Research behind teen's extraordinary stock expertise Matt Seto, 18, is investor, author, student

January 28, 1996|By KNIGHT-RIDDER NEWS SERVICE

Concerned about your technology stocks in 1996?

Not to worry. The technology sector is still a good place to be, long term, says Matt Seto.

Of course, he's only 18 -- so what does he know?

Quite a lot, as it turns out.

The Troy, Mich., teen-ager just wrote his first book on investing (more to come, he hints), published by large and respected William Morrow & Co. in New York.

In addition, he says the value of the mutual fund he runs for friends and family rose 33 percent in 1995, vs. 31 percent for the average fund.

In 1994, the value of his fund grew by 34 percent, he says.

Mr. Seto has been serious about stocks since he was in grade school, but his father, a structural engineer, wouldn't let him make an actual Wall Street trade until he was 14. Chick Michael Seto had to authorize every trade until his son turned 18 on Nov. 29.

By the time young Mr. Seto was 16, his savvy investments and dedication to thorough research had drawn the attention of professional brokers and made him the subject of a 1994 Wall Street Journal article. (The writer of that story was so impressed with the teen, he collaborated with him as editor of the book just published -- "The Whiz Kid of Wall Street's Investment Guide," $22).

While most of his peers were thinking about what they'd wear to the prom, Mr. Seto decided he was ready for college and skipped his senior year at Troy Athens High School. Last fall, he entered Babson College in Massachusetts, where he is majoring in economics.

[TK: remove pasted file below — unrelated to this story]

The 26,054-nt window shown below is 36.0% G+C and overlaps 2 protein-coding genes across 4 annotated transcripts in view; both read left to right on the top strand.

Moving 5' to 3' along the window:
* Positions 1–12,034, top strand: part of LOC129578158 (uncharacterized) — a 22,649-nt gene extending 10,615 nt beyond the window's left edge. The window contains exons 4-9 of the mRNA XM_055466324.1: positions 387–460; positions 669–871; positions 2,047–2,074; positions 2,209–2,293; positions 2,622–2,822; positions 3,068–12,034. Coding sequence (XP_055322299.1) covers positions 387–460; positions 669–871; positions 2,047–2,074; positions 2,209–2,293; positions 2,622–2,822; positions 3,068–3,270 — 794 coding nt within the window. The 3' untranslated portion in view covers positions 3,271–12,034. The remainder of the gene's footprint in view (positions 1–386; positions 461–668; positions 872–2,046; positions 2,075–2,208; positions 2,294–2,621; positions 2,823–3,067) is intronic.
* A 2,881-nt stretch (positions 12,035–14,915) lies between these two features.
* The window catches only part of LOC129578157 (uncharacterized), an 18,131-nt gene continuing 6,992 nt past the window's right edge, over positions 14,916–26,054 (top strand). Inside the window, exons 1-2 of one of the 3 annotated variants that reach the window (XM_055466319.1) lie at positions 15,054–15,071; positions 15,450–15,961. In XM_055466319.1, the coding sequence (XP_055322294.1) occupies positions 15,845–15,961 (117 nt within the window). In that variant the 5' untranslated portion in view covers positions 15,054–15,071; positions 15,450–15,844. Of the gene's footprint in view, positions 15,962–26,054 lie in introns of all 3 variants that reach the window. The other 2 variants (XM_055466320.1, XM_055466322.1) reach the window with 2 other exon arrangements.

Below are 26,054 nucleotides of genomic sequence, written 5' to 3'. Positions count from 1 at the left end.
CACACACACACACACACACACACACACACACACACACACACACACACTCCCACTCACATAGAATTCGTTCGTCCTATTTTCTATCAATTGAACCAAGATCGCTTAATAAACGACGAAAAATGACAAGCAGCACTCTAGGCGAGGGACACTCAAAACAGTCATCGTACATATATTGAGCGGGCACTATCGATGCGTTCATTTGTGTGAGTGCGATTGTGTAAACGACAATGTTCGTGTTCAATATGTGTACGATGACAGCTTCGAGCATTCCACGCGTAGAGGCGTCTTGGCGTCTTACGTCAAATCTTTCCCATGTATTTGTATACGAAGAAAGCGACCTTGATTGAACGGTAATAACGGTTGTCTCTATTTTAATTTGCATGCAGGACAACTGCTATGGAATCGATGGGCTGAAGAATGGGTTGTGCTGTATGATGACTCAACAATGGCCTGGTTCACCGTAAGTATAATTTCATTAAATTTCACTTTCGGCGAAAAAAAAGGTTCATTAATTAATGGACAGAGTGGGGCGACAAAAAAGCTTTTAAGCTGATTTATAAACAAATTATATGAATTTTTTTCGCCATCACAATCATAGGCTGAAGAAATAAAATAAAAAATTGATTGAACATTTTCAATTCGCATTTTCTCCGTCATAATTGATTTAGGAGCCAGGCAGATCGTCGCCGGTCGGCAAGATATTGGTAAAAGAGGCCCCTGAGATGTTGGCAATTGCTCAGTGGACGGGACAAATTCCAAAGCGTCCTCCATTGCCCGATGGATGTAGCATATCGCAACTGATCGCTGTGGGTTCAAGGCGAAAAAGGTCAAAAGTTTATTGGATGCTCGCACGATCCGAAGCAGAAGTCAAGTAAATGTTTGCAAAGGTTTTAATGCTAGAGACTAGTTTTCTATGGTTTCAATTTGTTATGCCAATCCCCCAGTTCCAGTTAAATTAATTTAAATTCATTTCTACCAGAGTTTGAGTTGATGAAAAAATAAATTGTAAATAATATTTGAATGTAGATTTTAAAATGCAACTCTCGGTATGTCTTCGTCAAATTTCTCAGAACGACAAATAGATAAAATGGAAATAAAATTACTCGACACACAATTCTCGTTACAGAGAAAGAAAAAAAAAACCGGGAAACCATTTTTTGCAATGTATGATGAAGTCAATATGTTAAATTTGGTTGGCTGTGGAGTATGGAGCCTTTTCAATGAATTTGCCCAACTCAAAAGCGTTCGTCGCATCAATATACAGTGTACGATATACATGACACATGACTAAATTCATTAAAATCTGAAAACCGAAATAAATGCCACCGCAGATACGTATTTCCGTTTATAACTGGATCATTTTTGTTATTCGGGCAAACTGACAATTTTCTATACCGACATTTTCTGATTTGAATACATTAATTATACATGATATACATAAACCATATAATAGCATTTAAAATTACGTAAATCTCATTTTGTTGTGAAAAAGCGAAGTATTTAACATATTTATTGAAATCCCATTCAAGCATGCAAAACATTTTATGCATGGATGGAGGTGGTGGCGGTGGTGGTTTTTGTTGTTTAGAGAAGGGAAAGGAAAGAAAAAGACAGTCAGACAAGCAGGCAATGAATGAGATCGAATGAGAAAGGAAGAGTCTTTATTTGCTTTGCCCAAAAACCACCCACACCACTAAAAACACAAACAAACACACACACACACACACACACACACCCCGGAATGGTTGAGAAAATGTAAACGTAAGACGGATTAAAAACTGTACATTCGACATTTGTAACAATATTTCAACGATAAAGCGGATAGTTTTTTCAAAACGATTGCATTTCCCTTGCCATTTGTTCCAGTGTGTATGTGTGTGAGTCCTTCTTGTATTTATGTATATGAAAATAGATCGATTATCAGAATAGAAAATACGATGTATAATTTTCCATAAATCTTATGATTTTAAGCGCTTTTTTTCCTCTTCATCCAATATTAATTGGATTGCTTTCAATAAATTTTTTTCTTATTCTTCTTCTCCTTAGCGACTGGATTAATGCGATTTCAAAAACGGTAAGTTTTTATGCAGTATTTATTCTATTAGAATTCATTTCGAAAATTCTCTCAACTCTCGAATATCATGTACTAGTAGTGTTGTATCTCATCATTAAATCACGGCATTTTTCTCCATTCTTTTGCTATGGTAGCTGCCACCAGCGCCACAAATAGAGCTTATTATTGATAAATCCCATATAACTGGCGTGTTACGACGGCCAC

The school offers a variety of business majors, including investment.

But Mr. Seto chose economics because he felt he had more to learn in that area.

What does his already considerable expertise in investment tell Mr. Seto about the technology sector, which has gone in recent months from darling to dog among Wall Street analysts?

For a well-balanced portfolio, "It's almost impossible to avoid technology stocks," says Mr. Seto. "If you look at the four major areas of technology -- telecommunications, software, semiconductors and computers -- that's the future."

Mr. Seto does believe some individual technology stocks have been overpriced. "People need to be very selective and do a lot of research," he says.

"You have to keep up with them on a daily basis and, as a student and author [now on a 10-city promotional tour], I haven't had time recently to do that," he says.

But he is willing to share his general criteria for choosing any stock:

* Product superiority.

* A low debt-to-equity ratio (corporate debt in relation to stockholder equity).

* A good growth record or potential for growth.

* Strong management.

He's also willing to share his views of some non-technology stocks he thinks will do well in 1996:

* Ultimate Electronics. Mr. Seto describes the Colorado company as a Western electronics retailer specializing in home theater and entertainment systems. "Earnings growth has been in the 40-50 percent range, which won't continue. But housing starts are strong, and this chain caters to middle- to high-end new home owners," he says. (NASDAQ trading range $6-$8.)

* American Express. "They just ended a turnaround and look like they'll grow at about a 15-percent rate for the next few years.

Also, the price/earnings ratio is down to about 14 now," says Mr. Seto. (NYSE trading range $40-$42.)

* Callaway Golf. Though Callaway stock took a hit recently when the company lowered prices on its Big Bertha drivers, Mr. Seto feels Callaway still is a product leader.

"Also, I think it's a possible merger target," he says. (NYSE trading range $19-$21.)

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